past are always remembered and fostered in the organization through
training, experience, and education, while the negatives are never
repeated by those that can make a difference.
Engine info....each CAL FIRE engine should have a "radio call plan"
book in it.
These will list all equip by Unit and give its location as a
station number or name.
I know engines in Nor Cal have a listing for all the north units
including Sac HQ.
Pretty sure they also list aircraft.. Just have to find
I have read Mr. Macleans book and having participated in the 30 Mile
Staff Ride in May, and having know and worked with many of the folks
involved, I still shake my head at what happened. I agree with John's point
that the organization gave Mr. Daniels the Shaft, I know Chief Lietch and
agree with that quote. I think John's view point as a Journalist is just
that a distant observer, he can sit back and give third hand accounts of
what was said and make conclusions. I look at it from all the view points of
fact. Many things were overlooked and botched in the report, leaders up on
that fire that day and the Forest fire staff have many questions to answer.
Convicting Mr Daniels of Negligent Homicide wont answer those questions I
dont think he meant to do it but the Wenatchee didn't do him any favors in
his career. He should not have lied and he will probably pay for that I
think this new book looks at this from an author's point of view and we
should wait until the trial and see what facts are rendered from the
crucible of justice before reacting. Do read the book it offers accounts and
stories that are true that I can testify to from Tom stories about going out
with Mr. Foss, I was the crew boss trainee that trip. Until last year I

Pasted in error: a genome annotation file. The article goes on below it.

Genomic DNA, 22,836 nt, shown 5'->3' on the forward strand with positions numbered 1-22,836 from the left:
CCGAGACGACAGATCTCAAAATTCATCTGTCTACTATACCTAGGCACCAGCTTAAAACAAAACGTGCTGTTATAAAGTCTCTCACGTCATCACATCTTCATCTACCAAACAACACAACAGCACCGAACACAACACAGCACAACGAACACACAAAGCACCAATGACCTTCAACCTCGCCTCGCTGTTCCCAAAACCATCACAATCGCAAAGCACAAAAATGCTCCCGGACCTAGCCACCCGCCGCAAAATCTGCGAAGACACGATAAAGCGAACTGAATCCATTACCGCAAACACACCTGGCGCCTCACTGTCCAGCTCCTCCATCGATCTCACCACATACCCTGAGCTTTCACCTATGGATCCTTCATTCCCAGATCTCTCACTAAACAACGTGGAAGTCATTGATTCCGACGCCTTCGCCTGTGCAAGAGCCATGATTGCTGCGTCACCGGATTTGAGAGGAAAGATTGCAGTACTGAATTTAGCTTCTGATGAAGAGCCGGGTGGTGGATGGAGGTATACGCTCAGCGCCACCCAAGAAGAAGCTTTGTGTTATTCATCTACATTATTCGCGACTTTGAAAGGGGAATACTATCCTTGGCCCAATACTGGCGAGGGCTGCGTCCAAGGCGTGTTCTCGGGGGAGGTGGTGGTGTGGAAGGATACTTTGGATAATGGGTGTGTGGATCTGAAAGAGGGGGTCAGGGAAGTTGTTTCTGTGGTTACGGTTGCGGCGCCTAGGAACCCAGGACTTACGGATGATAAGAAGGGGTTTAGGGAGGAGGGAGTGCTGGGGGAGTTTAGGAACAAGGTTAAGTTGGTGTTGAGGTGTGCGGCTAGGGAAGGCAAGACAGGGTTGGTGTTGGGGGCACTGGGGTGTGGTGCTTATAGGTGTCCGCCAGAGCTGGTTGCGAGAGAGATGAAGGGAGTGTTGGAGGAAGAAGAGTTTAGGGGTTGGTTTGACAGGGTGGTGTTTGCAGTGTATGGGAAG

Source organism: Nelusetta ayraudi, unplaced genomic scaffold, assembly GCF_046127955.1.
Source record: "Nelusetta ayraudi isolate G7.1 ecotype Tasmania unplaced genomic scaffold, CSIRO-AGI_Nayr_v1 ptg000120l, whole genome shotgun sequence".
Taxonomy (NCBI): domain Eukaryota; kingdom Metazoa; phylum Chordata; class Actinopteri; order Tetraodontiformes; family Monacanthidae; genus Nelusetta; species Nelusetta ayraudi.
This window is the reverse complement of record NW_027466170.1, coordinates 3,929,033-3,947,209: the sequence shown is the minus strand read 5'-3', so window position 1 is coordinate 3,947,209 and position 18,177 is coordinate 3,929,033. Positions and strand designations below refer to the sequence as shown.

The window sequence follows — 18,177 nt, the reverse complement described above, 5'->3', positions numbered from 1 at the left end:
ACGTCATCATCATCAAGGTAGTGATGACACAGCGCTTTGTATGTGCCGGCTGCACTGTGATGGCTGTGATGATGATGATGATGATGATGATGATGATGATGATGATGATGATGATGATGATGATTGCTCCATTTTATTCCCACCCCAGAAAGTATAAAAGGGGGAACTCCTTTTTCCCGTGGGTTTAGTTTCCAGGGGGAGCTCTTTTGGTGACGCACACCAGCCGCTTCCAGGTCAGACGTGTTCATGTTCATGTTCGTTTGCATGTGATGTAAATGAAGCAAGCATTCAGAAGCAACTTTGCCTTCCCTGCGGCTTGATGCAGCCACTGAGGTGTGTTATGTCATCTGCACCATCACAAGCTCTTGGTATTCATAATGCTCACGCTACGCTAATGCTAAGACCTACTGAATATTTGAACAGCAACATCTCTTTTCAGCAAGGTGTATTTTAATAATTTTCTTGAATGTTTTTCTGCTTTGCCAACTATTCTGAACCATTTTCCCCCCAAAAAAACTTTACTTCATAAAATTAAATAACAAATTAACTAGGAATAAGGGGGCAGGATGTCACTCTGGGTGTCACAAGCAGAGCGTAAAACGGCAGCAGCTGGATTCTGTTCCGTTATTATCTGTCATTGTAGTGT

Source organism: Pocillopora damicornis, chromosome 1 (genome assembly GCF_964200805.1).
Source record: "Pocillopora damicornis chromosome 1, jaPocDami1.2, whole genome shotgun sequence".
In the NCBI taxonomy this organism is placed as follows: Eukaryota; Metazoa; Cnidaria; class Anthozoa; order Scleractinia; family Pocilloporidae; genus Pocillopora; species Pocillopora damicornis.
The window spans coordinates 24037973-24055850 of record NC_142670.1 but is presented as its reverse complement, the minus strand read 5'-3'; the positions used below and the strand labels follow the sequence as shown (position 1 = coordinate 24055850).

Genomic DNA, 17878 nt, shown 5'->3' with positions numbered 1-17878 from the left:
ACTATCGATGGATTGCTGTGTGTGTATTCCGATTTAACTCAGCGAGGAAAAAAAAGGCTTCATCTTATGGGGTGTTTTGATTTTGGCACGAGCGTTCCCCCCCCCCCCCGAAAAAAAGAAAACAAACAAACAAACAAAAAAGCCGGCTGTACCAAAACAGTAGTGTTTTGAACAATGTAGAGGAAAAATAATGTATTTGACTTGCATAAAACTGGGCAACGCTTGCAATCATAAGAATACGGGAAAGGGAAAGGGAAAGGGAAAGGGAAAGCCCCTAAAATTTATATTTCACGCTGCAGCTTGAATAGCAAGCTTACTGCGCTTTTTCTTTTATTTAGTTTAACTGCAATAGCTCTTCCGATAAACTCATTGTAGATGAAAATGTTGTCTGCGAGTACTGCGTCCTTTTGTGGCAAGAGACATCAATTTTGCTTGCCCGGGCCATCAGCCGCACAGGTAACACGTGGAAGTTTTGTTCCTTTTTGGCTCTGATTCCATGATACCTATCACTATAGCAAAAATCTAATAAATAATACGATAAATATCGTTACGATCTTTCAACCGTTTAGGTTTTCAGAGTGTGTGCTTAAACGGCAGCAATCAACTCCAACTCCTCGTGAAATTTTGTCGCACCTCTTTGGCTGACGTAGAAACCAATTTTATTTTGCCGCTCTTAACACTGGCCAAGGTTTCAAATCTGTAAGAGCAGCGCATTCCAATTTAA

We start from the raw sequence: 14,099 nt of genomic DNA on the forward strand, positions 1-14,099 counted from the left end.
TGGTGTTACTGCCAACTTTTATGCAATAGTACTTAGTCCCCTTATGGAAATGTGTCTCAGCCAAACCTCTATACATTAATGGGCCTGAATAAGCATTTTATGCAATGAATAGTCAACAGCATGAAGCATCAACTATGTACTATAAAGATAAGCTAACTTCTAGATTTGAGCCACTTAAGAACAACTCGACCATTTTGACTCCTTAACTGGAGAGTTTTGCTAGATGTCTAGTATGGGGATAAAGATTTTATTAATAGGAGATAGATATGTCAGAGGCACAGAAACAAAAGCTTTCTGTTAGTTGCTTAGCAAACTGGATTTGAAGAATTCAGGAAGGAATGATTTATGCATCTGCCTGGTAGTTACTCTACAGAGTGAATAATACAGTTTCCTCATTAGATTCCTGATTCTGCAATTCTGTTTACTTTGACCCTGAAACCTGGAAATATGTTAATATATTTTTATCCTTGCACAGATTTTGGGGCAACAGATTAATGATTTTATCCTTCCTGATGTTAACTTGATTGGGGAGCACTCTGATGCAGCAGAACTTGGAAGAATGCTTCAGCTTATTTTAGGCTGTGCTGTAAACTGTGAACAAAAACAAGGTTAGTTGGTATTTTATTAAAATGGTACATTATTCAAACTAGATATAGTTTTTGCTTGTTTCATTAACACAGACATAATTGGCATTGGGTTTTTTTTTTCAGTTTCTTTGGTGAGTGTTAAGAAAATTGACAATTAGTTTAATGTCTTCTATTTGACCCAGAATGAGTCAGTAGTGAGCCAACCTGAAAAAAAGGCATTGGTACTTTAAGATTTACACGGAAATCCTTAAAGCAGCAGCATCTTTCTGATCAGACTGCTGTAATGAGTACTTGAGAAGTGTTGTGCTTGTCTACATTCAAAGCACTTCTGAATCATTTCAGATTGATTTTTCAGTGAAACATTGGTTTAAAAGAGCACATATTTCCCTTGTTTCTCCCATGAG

could not bring myself to go up there to the memorial and I went to a staff
ride with the Winemucca BLM at Oravada NV and that really opened my heart
and mind to the power of staff rides. Remember we need to teach the next
generation of fire folks these lessons and staff rides done correctly really
drive the points home. So if you want to get facts go on the staff ride dont
depend on a writer's view of the facts. RIP tom, Please check out the methow
valley memorial web site and help raise funds for that. just type in methow
memorial fund. thanks and please take a moment to "stand down" this week
Senate Rejects Administration's Proposal to Cut
Today the Senate Interior Appropriations Subcommittee sent a clear
message to the Administration similar to past political slogans like "its
the economy stupid" by suggesting "its preparedness stupid" in rejecting the
Administration's FY 08 Budget proposals to reduce preparedness funding while
The Subcommittee "marked up" the Interior Appropriations bill by moving to
increase preparedness funding by $11 million over the FY 07 enacted level
and $108 million above the President's budget request for a
total of $676 million.
The Subcommittee also increased suppression but in the press release from
the subcommittee, it was stated that "the bill rejects the
Administration's proposal to cut readiness funding and reduce equipment,
training & support staff for firefighters."
Obviously this isn't the final word on exactly what the level of
appropriated funds are. The FWFSA still must work to ensure that whatever
preparedness funds are appropriated by Congress actually get to those who
will use it for preparedness resources rather than siphoning off hundreds of
millions for non-fire projects.
We have been working closely with the Senate Energy & Natural Resources
Committee in preparation for their upcoming fire preparedness hearing June